When did Reykjavik start to look as a village or as a small city?
As I wrote in my post about the history of Reykjavik we really do not know very much about its history after the year 1000 and during the next seven or so centuries.
The 16th, 17th and 18th centuries were mostly centuries of humiliation, poverty and even starvation in the country.
Skuli Magnusson - the father of Reykjavik
During the second half of the 18th century however, Reykjavik began to look like a village. One thing contributed greatly: The creation of several factories in the middle of the century by the local treasurer or sheriff, Skuli Magnusson, who is often called "the father of Reykjavik". His aim was to make Icelanders more independent and to teach them new professions. This called for more people and they came to Reykjavik from the countryside.
This is regarded as the beginning of Reykjavík as a village and we know for sure that in 1786 there were 302 souls living in Reykjavík, the total population in Iceland then being around 38.000.
Reykjavik in the 19th century
In the 19th century things slowly began to look better. Also - Reykjavik started to look more like a town than a village.The year 1874 was a year of great celebration in Reykjavik, the celebration of the millennium of the settlement of Iceland. This led to a lot of improvement and decorations in Reykjavik - roads were repaired and Austurvöllur in the center of Reykjavik was made into a town square with a proper statue in its center.
Little by little people started to build wooden houses and workers also started to build houses of stone instead of turf homes.In 1880 the population of Reykjavik reached 2500. Ten times more than 100 years before!
Reykjavik in the 20th century
There were great technical advances in the late 19th century and early 20th century and the people of Reykjavik were part of them. We got the first machines and shortly afterwords Iceland was granted partial autonomy from Denmark, the so called Home Rule in 1904 when we got our very own Icelandic minister, Mr. Hannes Þ. Hafstein. That was a turning point for the town, since it took over as capital of Iceland.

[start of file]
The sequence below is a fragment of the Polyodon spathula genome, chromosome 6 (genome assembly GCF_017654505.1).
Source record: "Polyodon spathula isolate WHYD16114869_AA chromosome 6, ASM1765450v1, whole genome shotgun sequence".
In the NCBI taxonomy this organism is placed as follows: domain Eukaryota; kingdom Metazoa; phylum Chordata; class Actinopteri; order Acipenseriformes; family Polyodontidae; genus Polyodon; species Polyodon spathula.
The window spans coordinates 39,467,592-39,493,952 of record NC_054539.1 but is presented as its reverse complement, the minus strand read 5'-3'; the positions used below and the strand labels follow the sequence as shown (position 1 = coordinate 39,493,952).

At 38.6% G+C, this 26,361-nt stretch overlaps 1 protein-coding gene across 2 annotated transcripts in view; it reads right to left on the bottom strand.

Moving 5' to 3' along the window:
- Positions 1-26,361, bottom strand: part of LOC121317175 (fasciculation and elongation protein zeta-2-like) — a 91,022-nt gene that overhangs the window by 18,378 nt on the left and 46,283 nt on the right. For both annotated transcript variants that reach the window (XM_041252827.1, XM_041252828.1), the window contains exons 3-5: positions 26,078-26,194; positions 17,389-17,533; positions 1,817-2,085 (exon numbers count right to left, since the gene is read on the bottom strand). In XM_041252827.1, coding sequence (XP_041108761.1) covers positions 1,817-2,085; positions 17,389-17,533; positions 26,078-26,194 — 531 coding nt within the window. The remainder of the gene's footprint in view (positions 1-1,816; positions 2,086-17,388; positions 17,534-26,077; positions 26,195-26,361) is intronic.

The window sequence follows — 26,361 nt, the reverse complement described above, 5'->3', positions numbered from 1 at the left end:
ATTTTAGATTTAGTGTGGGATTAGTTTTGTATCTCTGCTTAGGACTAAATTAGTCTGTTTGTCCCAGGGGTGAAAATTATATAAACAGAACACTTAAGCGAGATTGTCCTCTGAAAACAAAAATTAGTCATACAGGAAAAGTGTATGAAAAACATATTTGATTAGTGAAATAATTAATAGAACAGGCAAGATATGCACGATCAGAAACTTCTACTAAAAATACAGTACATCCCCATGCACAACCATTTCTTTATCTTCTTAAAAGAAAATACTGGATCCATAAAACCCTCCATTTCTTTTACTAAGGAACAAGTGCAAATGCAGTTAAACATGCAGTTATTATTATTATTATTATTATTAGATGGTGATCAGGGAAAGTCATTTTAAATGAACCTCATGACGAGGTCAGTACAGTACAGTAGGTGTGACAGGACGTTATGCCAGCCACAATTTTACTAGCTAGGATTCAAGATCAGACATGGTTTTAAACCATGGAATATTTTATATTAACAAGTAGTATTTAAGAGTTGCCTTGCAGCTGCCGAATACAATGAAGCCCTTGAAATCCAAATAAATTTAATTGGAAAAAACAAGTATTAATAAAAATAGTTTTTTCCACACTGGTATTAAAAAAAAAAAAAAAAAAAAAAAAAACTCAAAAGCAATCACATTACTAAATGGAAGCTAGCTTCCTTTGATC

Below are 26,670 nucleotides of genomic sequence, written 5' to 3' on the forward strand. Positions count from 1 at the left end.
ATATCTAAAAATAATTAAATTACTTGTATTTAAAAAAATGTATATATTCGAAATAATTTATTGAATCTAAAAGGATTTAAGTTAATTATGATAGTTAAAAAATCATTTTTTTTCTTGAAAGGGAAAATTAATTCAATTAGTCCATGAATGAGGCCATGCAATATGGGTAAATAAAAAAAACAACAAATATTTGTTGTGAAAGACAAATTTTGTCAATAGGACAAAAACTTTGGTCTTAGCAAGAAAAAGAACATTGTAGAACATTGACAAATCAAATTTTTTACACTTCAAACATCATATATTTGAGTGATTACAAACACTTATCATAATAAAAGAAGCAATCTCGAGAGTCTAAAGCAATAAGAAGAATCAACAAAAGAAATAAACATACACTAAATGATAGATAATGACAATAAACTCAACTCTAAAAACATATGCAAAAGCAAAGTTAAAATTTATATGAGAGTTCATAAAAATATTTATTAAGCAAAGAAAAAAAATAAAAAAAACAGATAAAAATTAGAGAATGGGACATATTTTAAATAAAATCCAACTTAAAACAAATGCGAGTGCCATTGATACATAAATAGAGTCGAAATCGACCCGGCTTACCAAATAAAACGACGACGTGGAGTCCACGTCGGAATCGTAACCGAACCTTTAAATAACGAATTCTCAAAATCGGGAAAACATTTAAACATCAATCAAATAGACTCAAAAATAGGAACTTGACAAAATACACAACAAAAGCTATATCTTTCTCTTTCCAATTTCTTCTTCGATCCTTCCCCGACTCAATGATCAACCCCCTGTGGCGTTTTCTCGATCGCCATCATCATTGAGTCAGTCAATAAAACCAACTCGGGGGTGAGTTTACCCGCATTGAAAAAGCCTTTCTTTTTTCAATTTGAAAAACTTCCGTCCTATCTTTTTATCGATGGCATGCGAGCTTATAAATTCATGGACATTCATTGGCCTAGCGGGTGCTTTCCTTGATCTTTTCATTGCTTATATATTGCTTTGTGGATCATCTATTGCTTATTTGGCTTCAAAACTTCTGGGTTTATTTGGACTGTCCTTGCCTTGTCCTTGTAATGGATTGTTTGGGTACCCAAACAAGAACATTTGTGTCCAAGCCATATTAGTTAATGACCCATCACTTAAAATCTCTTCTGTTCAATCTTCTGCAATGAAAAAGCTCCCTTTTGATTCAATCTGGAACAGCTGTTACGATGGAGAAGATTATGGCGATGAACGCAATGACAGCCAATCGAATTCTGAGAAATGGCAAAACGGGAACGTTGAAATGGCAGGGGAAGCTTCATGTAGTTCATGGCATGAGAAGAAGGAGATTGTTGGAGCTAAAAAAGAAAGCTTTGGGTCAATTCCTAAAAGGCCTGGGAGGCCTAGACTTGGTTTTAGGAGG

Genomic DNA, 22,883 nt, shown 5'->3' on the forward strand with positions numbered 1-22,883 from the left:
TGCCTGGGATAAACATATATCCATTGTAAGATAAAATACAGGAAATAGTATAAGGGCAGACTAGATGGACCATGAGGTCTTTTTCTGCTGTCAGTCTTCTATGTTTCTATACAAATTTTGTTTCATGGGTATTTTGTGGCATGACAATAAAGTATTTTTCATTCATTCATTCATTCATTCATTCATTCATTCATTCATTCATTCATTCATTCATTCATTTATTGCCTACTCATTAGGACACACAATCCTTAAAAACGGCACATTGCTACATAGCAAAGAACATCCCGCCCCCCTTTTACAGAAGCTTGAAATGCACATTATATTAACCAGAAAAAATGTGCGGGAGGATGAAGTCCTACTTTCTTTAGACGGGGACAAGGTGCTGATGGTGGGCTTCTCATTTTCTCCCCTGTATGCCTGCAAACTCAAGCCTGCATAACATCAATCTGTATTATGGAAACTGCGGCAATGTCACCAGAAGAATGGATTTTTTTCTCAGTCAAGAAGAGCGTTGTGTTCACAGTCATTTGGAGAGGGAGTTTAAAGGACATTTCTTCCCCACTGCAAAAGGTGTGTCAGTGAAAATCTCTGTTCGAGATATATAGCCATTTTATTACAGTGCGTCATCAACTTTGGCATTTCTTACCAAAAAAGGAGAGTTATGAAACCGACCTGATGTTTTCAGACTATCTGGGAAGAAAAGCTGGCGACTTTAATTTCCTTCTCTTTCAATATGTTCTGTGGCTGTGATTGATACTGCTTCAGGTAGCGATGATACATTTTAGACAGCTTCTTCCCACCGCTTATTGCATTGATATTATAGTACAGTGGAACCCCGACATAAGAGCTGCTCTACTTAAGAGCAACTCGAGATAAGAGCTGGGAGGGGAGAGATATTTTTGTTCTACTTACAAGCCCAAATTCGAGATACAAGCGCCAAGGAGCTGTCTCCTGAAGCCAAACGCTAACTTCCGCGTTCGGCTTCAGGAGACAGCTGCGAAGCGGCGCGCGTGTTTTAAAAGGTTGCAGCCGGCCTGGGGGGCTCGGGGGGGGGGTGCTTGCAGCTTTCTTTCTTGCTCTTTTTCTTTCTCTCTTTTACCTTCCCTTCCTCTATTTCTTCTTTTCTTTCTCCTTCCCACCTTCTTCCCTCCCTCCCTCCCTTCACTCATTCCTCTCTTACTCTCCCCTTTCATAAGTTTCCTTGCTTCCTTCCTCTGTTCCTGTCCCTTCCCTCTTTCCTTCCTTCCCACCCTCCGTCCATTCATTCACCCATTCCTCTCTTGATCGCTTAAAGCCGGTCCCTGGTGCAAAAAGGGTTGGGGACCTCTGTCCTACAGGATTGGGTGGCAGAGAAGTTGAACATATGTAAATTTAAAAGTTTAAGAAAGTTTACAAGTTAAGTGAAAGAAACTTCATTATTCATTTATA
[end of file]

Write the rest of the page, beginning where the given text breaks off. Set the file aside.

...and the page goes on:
In 1908 Reykjavik got its own mayor. We were on our way to total indepence and in 1918 we attained autonomy under the Danish Crown.In 1930 the population of Reykjavík was 28.000 (in Iceland the total population was106.000 - only 27% living in Reykjavik).
Reykjavik and the World War II
After that the Americans took over the defense of the country which on paper remained neutral. About 40.000 American soldiers outnumbered the adult Icelanders at that time - Iceland then had a population of only 120.000. You may imagine the effect on Icelandic society at the time. The soldiers needed housing and a lot of barracks were constructed in this period, called "braggar" in Icelandic. This meant a lot of work for the Icelanders and also money.
The barracks were built all over Reykjavik and were used as living quarters for the soldiers, offices, hospitals etc. The soldiers also built several bunkers, such as can be seen in the picture above on the Oskjuhlid hill.
When the allied forces began to leave in 1943, the city officials decided to use the barracks as temporary social housing for Icelanders since housing shortage was a big problem. People kept migrating to Reykjavik from all over the country. This was the start of a very special part in the history of Reykjavik, where the barrack quarters or even ghettos created quite a lot of problems but also a special sense of community not found elsewhere. Icelandic writers have written books about this period and films have been made about it. I would like to mention the Icelandic author Einar Kárason who wrote three books about a family from the barrack quarters and a film was made about the first book - Devils island in 1996.
Finally in 1944 the Republic of Iceland became a reality.
Population of Reykjavik explodesFrom the 1960's Reykjavik city has literally exploded, from a population of 88.000 in 1960 to 191.000 today (greater Reykjavik). People were able to buy their own private cars and started taking vacations in sunny places abroad. Reykjavík became a rich city, a city with one of the highest living standards in the world.
Reykjavik as a city has grown faster than any other capital in Scandinavia during the last 30-40 years.
During the last years many immigrants have chosen Iceland as their future home. In 2008 the number of immigrants was over 25.000 - or 8,6 percent of the total population. This of course affects our society and culture in many ways and we need to deal with it better than we have.
The center of Reykjavík has mostly lost its role as the main shopping area - it functions more as the center of the western part of Reykjavík while people in other parts of the city do their shopping in the big malls of Kringlan and Smáralind.
One important development is the need of many people to live on the outskirts of the city, nearer to nature but still not too far from cultural activities since many families have a car or two. This has especially been evident during the last 3 - 5 years. The city has expanded incredibly fast to the east.
In the year 2000 the Reykjavik city was chosen as one of nine European Cities of Culture.
If you are interested in getting an idea of Reykjavík in earlier times, I suggest you visit the Settlement Exhibition in Adalstraeti, The Arbaer Museum and the Videy Island.